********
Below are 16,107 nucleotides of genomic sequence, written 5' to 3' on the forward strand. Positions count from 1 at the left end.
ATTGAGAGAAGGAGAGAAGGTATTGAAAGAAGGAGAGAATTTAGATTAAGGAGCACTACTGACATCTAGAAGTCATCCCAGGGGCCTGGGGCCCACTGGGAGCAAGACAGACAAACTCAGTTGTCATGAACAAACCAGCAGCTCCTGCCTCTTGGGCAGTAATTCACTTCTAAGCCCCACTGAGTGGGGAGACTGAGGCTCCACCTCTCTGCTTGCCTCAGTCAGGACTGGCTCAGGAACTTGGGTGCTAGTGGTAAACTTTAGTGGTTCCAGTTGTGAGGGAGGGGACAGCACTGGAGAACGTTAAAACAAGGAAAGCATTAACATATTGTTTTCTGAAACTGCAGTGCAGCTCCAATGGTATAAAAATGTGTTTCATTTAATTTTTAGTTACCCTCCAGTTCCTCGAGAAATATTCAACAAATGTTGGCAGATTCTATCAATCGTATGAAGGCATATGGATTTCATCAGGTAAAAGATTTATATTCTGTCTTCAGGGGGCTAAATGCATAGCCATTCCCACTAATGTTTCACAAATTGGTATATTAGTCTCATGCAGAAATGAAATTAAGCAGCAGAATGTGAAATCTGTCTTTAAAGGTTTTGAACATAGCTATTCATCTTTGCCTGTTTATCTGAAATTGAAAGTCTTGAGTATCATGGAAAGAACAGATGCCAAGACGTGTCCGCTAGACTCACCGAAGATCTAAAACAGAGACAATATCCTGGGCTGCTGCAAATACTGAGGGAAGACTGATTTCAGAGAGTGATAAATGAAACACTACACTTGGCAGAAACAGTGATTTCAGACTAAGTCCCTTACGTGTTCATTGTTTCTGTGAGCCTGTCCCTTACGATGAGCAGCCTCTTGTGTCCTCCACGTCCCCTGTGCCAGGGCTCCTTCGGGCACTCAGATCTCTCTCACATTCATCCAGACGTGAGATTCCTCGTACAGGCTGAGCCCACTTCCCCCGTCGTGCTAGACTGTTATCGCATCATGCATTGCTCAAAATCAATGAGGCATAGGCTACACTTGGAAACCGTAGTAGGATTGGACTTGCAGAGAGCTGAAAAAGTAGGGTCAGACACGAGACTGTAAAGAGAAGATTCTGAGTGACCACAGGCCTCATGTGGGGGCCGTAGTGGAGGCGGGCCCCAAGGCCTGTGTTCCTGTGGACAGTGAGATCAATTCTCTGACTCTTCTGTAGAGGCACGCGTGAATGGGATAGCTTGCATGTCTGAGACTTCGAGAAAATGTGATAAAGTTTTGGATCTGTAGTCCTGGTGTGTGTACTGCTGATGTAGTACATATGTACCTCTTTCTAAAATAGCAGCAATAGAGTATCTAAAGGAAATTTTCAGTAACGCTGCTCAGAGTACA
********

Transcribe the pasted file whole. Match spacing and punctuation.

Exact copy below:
Below are 16,107 nucleotides of genomic sequence, written 5' to 3' on the forward strand. Positions count from 1 at the left end.
ATTGAGAGAAGGAGAGAAGGTATTGAAAGAAGGAGAGAATTTAGATTAAGGAGCACTACTGACATCTAGAAGTCATCCCAGGGGCCTGGGGCCCACTGGGAGCAAGACAGACAAACTCAGTTGTCATGAACAAACCAGCAGCTCCTGCCTCTTGGGCAGTAATTCACTTCTAAGCCCCACTGAGTGGGGAGACTGAGGCTCCACCTCTCTGCTTGCCTCAGTCAGGACTGGCTCAGGAACTTGGGTGCTAGTGGTAAACTTTAGTGGTTCCAGTTGTGAGGGAGGGGACAGCACTGGAGAACGTTAAAACAAGGAAAGCATTAACATATTGTTTTCTGAAACTGCAGTGCAGCTCCAATGGTATAAAAATGTGTTTCATTTAATTTTTAGTTACCCTCCAGTTCCTCGAGAAATATTCAACAAATGTTGGCAGATTCTATCAATCGTATGAAGGCATATGGATTTCATCAGGTAAAAGATTTATATTCTGTCTTCAGGGGGCTAAATGCATAGCCATTCCCACTAATGTTTCACAAATTGGTATATTAGTCTCATGCAGAAATGAAATTAAGCAGCAGAATGTGAAATCTGTCTTTAAAGGTTTTGAACATAGCTATTCATCTTTGCCTGTTTATCTGAAATTGAAAGTCTTGAGTATCATGGAAAGAACAGATGCCAAGACGTGTCCGCTAGACTCACCGAAGATCTAAAACAGAGACAATATCCTGGGCTGCTGCAAATACTGAGGGAAGACTGATTTCAGAGAGTGATAAATGAAACACTACACTTGGCAGAAACAGTGATTTCAGACTAAGTCCCTTACGTGTTCATTGTTTCTGTGAGCCTGTCCCTTACGATGAGCAGCCTCTTGTGTCCTCCACGTCCCCTGTGCCAGGGCTCCTTCGGGCACTCAGATCTCTCTCACATTCATCCAGACGTGAGATTCCTCGTACAGGCTGAGCCCACTTCCCCCGTCGTGCTAGACTGTTATCGCATCATGCATTGCTCAAAATCAATGAGGCATAGGCTACACTTGGAAACCGTAGTAGGATTGGACTTGCAGAGAGCTGAAAAAGTAGGGTCAGACACGAGACTGTAAAGAGAAGATTCTGAGTGACCACAGGCCTCATGTGGGGGCCGTAGTGGAGGCGGGCCCCAAGGCCTGTGTTCCTGTGGACAGTGAGATCAATTCTCTGACTCTTCTGTAGAGGCACGCGTGAATGGGATAGCTTGCATGTCTGAGACTTCGAGAAAATGTGATAAAGTTTTGGATCTGTAGTCCTGGTGTGTGTACTGCTGATGTAGTACATATGTACCTCTTTCTAAAATAGCAGCAATAGAGTATCTAAAGGAAATTTTCAGTAACGCTGCTCAGAGTACA